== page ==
On the plus side is Apple’s new Activity app, which presents three basic sets of achievements to hit every day and makes hitting them almost frictionless. One metric watches how many calories you burn; a second is for exercise that elevates your heart rate; and a third is a notification for standing, to ensure you get up at least once an hour.

Setting these up was painless, and I immediately started seeing the results of being made so aware of my activity levels. I have no idea if this will have any lasting impact on my health, but Apple’s frictionless approach to teaching people about exercise habits is a leap in the right direction.

There are rough spots. Apple hopes to reinvent how we communicate with friends and family by adding three new methods of messaging. The first allows you to essentially “sample” your heartbeat and send it off, but the novelty wears off quickly. The second, Sketch, allows you to draw or tap some symbols and send them to another Apple Watch user, but you don’t have much space you have to work with.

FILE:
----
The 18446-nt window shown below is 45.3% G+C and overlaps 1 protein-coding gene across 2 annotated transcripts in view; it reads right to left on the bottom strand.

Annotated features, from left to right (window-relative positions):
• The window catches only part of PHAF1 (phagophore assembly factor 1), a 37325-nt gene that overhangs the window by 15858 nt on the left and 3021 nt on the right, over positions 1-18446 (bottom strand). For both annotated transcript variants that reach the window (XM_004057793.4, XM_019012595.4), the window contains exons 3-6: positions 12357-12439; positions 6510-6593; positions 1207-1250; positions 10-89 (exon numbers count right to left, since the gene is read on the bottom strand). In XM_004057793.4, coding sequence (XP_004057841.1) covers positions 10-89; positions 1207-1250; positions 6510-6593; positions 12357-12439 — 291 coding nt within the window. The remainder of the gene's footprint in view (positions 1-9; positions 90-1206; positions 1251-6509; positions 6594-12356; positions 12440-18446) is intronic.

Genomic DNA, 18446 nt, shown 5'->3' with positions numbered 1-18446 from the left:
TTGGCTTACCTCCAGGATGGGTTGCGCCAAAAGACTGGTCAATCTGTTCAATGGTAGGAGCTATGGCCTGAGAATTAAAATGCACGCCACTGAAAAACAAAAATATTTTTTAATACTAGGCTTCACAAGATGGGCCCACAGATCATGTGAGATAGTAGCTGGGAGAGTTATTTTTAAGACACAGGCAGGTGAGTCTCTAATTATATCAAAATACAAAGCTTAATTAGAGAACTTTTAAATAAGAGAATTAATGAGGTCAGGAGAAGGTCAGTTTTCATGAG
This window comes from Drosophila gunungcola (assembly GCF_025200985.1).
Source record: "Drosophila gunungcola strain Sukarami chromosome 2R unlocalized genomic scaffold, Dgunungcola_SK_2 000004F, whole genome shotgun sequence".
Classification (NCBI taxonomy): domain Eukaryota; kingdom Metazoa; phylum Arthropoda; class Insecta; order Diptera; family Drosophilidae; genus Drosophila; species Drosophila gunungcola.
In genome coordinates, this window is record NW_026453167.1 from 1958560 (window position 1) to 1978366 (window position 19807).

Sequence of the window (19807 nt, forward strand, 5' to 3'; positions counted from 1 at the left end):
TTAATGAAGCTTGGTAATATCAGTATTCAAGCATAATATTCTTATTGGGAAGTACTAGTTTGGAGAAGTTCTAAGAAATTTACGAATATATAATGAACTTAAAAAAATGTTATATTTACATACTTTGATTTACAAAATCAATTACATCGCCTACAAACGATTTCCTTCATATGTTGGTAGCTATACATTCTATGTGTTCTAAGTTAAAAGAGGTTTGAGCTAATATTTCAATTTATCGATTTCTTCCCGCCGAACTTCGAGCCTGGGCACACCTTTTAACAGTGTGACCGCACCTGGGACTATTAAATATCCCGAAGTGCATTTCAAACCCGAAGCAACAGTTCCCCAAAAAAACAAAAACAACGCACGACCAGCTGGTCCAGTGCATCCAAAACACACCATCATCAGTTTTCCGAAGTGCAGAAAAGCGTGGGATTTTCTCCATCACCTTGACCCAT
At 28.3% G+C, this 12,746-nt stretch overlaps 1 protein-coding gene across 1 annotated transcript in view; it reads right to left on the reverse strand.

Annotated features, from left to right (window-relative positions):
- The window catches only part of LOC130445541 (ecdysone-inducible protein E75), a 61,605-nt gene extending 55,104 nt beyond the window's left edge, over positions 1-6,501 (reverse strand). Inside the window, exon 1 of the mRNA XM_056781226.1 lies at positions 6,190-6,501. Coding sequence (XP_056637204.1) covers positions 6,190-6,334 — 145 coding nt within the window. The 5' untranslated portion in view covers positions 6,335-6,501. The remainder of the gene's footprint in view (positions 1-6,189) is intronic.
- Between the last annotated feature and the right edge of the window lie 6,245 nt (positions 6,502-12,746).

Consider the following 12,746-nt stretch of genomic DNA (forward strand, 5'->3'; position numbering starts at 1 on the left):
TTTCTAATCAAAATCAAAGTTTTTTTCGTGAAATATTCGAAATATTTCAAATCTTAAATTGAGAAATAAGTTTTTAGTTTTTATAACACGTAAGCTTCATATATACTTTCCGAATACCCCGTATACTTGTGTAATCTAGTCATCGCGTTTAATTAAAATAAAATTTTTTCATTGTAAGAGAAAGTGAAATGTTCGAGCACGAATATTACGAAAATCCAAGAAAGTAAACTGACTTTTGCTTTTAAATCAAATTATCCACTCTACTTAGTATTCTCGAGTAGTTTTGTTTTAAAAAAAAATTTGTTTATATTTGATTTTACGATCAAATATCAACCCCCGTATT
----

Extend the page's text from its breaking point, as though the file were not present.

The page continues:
The third new message concept is 3D, animated emojis. That sounds great until you realize the emojis are really more like neutered, animated GIFs from the late ’90s Internet. We already have emojis, and Snapchat, Instagram, Periscope, GroupMe, Twitter, Facebook, WeChat, and on and on. There’s something forced and inauthentic about Apple in this space.